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Washington, D.C.’s public school chief continuing dramatic reforms

By Maria Saporta

Washington, D.C. — Education reform is alive and well in the nation’s capital.

Members of metro Atlanta’s LINK delegation were enamored with Kaya Henderson, the chancellor of Washington, D.C. public school system, after she addressed regional leaders about the change underway in one of the highest-profile systems in the nation.

Henderson joined the staff of the Washington, D.C. public schools in 2007 as part of the Michelle Rhee administration. Henderson, who had been an alumnus of Teach for America and the New Teacher Project, had been a protégé and associate of Rhee. Her role in the Rhee administration was “human capital,” primarily working with the teachers, some of whom were resistant to the far-reaching reforms underway.

The Washington, D.C. school system, under Rhee’s leadership, gained national attention for the drastic changes she was trying to put in place. But her style and lack of consensus-building ended up with her being ousted in 2010.

Washington, D.C.'s Chancellor Kaya Henderson is introduced by Ann Cramer, an IBM executive and Atlanta civic leader

It was in October, 2010 that Washington, D.C. Mayor Vincent Gray asked Henderson to step in as chancellor.

“The person who never wanted to be a superintendent because a superintendent,” Henderson told the metro Atlanta group.

Interestingly enough, Henderson said “the city did want to keep going in the direction we were going in.”

The leadership styles of Rhee and Henderson, however, have been remarkably different. It was clear that Henderson is just as committed to reforming Washington, D.C.’s school system, but she has been careful to make sure she has buy-in from the various constituencies involved.

“I haven’t regretted it for a day,” said Henderson, adding that she has the best job in the city if not the country. “We want to make sure the revolution occurs in the classroom.”

When she and Rhee joined the school system in 2007, they were taken aback by the multitude of problems.

“We found an organization that was completely dysfunctional,” Henderson said. “We were losing 2,000 to 3,000 kids a year.”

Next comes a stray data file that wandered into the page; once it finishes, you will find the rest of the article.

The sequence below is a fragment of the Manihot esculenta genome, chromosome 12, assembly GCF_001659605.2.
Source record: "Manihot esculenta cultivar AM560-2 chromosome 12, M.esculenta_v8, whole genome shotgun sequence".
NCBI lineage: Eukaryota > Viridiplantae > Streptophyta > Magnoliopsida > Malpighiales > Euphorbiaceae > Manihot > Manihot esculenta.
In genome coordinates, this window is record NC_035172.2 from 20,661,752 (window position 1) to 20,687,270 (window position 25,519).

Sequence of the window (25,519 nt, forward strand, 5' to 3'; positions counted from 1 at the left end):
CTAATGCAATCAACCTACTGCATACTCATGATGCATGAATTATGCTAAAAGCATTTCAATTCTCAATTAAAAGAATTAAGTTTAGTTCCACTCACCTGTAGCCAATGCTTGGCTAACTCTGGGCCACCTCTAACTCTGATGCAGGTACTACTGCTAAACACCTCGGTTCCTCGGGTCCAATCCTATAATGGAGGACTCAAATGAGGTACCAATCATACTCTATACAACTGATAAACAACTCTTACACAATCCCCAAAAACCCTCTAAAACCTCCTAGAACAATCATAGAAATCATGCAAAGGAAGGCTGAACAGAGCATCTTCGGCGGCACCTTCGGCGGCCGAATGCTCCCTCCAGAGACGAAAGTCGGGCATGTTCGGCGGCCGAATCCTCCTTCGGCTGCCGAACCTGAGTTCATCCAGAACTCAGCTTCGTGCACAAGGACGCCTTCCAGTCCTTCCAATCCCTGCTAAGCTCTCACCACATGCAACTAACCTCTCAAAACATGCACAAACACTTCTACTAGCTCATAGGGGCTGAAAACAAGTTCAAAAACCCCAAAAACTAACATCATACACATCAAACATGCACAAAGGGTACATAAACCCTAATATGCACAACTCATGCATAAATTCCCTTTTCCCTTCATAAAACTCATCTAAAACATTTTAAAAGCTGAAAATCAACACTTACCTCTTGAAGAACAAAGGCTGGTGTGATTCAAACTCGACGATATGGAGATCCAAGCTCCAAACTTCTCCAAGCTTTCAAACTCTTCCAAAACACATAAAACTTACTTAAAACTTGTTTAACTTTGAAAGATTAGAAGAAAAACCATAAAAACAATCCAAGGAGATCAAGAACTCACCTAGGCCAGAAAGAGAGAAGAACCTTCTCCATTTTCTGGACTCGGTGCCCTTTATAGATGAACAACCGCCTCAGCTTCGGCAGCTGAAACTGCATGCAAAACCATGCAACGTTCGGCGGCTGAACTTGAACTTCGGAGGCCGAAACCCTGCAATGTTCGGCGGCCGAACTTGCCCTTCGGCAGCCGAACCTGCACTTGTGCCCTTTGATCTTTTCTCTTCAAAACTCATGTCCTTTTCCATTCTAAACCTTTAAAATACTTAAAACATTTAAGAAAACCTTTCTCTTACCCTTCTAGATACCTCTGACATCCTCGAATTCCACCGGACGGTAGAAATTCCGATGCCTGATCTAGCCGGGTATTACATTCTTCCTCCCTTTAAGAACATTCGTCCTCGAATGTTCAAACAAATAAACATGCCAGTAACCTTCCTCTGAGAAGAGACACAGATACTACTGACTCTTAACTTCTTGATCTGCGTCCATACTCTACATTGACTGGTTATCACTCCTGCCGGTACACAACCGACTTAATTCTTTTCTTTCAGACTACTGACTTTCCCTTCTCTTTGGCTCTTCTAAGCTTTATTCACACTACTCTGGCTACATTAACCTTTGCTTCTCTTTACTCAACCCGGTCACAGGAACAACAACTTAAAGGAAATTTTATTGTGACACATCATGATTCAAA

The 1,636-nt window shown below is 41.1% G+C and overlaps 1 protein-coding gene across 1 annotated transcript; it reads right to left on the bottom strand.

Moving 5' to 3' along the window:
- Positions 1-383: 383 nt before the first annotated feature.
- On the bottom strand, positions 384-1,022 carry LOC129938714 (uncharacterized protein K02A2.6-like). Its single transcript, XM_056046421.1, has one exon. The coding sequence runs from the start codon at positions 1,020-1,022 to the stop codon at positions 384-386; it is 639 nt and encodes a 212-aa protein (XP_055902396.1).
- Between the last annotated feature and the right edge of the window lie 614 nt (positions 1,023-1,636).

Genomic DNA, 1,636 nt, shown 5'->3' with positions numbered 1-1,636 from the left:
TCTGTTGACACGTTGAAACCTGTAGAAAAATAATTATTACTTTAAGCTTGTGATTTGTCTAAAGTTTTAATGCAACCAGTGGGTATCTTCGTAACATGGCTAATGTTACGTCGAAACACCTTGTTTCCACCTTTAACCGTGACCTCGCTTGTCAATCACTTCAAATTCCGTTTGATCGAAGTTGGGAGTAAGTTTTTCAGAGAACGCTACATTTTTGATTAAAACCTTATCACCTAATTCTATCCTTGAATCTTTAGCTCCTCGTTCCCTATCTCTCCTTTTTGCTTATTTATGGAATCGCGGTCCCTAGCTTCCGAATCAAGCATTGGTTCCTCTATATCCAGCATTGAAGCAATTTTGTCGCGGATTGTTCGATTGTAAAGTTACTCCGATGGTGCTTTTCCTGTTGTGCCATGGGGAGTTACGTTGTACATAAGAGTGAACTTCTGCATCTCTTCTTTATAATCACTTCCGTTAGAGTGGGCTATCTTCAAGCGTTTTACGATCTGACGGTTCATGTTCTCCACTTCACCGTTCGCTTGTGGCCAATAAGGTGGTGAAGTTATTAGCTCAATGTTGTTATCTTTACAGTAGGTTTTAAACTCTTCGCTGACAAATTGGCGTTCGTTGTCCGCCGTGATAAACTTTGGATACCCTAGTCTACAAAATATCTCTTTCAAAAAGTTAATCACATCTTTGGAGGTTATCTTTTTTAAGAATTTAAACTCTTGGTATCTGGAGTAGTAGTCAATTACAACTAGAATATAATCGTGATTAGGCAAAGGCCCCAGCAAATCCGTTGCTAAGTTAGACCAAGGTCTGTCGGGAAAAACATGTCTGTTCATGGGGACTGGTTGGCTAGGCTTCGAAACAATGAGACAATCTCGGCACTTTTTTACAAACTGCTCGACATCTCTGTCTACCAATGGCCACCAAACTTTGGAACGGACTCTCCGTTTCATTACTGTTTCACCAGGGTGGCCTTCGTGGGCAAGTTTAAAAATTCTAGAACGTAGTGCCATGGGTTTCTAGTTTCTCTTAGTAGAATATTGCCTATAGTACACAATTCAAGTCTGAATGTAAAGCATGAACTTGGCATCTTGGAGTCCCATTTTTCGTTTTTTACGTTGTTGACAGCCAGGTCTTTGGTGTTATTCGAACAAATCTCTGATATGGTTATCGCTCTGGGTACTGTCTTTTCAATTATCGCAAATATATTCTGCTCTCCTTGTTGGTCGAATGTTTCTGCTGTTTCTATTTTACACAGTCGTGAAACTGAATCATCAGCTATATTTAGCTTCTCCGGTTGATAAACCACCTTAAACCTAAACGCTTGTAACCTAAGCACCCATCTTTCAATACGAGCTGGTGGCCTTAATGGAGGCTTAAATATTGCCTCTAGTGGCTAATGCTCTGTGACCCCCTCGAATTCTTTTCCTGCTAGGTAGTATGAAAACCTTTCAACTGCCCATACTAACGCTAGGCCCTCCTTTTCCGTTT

First they had to deal with operational problems, and then they realized there was a total disconnect between teacher performance and the experience in the classroom. She said 98 percent of the teachers had received evaluations that they were meeting or exceeding expectations while only 8 percent of the students were performing at or above grade level.

About 110 metro Atlanta leaders listen to presentations in Washington, D.C. at the Willard Inter-Continental Hotel (Photos by Maria Saporta)

They ended up changing the compensation package to be based on merit — giving bonuses to the highest-performing teachers and “re-energizing” the experience in the classroom. They also eliminated seniority, which angered several teachers.

“We upset the apple cart,” Henderson said.

On Wednesday, the day before Henderson addressed the LINK delegation, she released her own five-year plan for reform with recommendations and goals that will continue the revolution.

“We have 123 schools with 47,000 kids,” Henderson said, adding that they will have to close and consolidate schools so they can better manage their resources. Sound familiar?

Goal 1: improve the percentage of students meeting and exceeding proficiency in reading and math from the current 43 percent to 70 percent. Part of that goal is to double of students in advanced classes.

Goal 2: Forty of the District’s 123 schools lowest-performing schools need to be turned around from only 23 percent of the students doing math at grade level. The school system is implementing a pilot technology program where students can play video games while learning math skills. Henderson said that some students were able to complete three semesters of math skills in only 30 days by using the technology.

Goal 3: Increase the graduation rate of 9th graders completing high school in four years from the current 53 percent to 75 percent. Already, the system has been attracting new students because of its reforms.

“We want to be the school district of choice,” Henderson said. “We want to show what a high-performing, urban school system can be.”

At the end of Henderson’s presentation, the LINK delegation were inspired.

Tad Leithead, chairman of the Atlanta Regional Commission, summed it up this way. On every LINK trip, there are at least a couple of speakers and presenters who really standout and provide ideas for Atlanta. On the Washington, D.C. trip, Leithead said Henderson had made that list.

Maria Saporta

Maria Saporta, Editor, is a longtime Atlanta business, civic and urban affairs journalist with a deep knowledge of our city, our region and state.  Since 2008, she has written a weekly column and news stories for the Atlanta Business Chronicle. Prior to that, she spent 27 years with The Atlanta Journal-Constitution, becoming its business columnist in 1991. Maria received her Master’s degree in urban studies from Georgia State and her Bachelor’s degree in journalism from Boston University. Maria was born in Atlanta to European parents and has two young adult children.


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